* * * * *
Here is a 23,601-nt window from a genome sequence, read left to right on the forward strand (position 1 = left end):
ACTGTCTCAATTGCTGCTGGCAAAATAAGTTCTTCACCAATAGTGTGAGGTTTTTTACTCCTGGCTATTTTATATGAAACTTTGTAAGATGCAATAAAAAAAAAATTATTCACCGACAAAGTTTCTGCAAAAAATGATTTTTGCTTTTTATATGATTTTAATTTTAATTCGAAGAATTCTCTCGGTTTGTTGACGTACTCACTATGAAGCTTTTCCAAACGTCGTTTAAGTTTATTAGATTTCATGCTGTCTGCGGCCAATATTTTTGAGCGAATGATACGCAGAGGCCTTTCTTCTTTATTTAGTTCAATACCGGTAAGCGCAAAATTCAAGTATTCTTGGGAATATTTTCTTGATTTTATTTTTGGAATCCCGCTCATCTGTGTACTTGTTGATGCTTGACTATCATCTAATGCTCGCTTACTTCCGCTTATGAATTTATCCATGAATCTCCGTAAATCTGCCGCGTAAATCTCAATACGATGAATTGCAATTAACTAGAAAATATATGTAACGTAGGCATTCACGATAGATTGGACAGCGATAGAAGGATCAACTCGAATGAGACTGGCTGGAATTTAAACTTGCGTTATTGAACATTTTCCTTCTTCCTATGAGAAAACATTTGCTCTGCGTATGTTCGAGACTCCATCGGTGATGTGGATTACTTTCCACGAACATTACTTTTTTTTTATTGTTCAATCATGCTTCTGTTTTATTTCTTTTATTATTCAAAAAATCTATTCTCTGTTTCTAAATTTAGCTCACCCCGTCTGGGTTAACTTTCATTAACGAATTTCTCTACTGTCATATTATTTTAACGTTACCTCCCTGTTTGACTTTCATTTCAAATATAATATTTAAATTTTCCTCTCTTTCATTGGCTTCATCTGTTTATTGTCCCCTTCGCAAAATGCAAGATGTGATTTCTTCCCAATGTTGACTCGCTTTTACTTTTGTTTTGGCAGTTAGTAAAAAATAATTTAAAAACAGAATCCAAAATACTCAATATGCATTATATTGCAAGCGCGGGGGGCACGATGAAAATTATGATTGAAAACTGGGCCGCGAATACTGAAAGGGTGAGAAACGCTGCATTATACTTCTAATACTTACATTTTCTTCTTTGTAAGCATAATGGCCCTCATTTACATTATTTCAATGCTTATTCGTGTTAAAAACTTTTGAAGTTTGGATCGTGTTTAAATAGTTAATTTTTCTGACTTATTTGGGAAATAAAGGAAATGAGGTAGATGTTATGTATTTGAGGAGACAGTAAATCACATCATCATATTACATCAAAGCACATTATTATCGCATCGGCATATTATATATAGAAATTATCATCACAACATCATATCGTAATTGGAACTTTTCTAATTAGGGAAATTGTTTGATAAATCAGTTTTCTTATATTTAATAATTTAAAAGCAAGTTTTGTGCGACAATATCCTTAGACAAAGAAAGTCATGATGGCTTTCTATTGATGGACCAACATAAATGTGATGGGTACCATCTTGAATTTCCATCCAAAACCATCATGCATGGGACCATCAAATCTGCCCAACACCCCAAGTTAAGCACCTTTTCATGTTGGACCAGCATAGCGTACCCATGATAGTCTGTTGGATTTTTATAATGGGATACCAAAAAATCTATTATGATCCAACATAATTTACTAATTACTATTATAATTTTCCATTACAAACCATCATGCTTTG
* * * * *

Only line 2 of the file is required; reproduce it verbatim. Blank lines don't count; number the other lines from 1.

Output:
ACTGTCTCAATTGCTGCTGGCAAAATAAGTTCTTCACCAATAGTGTGAGGTTTTTTACTCCTGGCTATTTTATATGAAACTTTGTAAGATGCAATAAAAAAAAAATTATTCACCGACAAAGTTTCTGCAAAAAATGATTTTTGCTTTTTATATGATTTTAATTTTAATTCGAAGAATTCTCTCGGTTTGTTGACGTACTCACTATGAAGCTTTTCCAAACGTCGTTTAAGTTTATTAGATTTCATGCTGTCTGCGGCCAATATTTTTGAGCGAATGATACGCAGAGGCCTTTCTTCTTTATTTAGTTCAATACCGGTAAGCGCAAAATTCAAGTATTCTTGGGAATATTTTCTTGATTTTATTTTTGGAATCCCGCTCATCTGTGTACTTGTTGATGCTTGACTATCATCTAATGCTCGCTTACTTCCGCTTATGAATTTATCCATGAATCTCCGTAAATCTGCCGCGTAAATCTCAATACGATGAATTGCAATTAACTAGAAAATATATGTAACGTAGGCATTCACGATAGATTGGACAGCGATAGAAGGATCAACTCGAATGAGACTGGCTGGAATTTAAACTTGCGTTATTGAACATTTTCCTTCTTCCTATGAGAAAACATTTGCTCTGCGTATGTTCGAGACTCCATCGGTGATGTGGATTACTTTCCACGAACATTACTTTTTTTTTATTGTTCAATCATGCTTCTGTTTTATTTCTTTTATTATTCAAAAAATCTATTCTCTGTTTCTAAATTTAGCTCACCCCGTCTGGGTTAACTTTCATTAACGAATTTCTCTACTGTCATATTATTTTAACGTTACCTCCCTGTTTGACTTTCATTTCAAATATAATATTTAAATTTTCCTCTCTTTCATTGGCTTCATCTGTTTATTGTCCCCTTCGCAAAATGCAAGATGTGATTTCTTCCCAATGTTGACTCGCTTTTACTTTTGTTTTGGCAGTTAGTAAAAAATAATTTAAAAACAGAATCCAAAATACTCAATATGCATTATATTGCAAGCGCGGGGGGCACGATGAAAATTATGATTGAAAACTGGGCCGCGAATACTGAAAGGGTGAGAAACGCTGCATTATACTTCTAATACTTACATTTTCTTCTTTGTAAGCATAATGGCCCTCATTTACATTATTTCAATGCTTATTCGTGTTAAAAACTTTTGAAGTTTGGATCGTGTTTAAATAGTTAATTTTTCTGACTTATTTGGGAAATAAAGGAAATGAGGTAGATGTTATGTATTTGAGGAGACAGTAAATCACATCATCATATTACATCAAAGCACATTATTATCGCATCGGCATATTATATATAGAAATTATCATCACAACATCATATCGTAATTGGAACTTTTCTAATTAGGGAAATTGTTTGATAAATCAGTTTTCTTATATTTAATAATTTAAAAGCAAGTTTTGTGCGACAATATCCTTAGACAAAGAAAGTCATGATGGCTTTCTATTGATGGACCAACATAAATGTGATGGGTACCATCTTGAATTTCCATCCAAAACCATCATGCATGGGACCATCAAATCTGCCCAACACCCCAAGTTAAGCACCTTTTCATGTTGGACCAGCATAGCGTACCCATGATAGTCTGTTGGATTTTTATAATGGGATACCAAAAAATCTATTATGATCCAACATAATTTACTAATTACTATTATAATTTTCCATTACAAACCATCATGCTTTG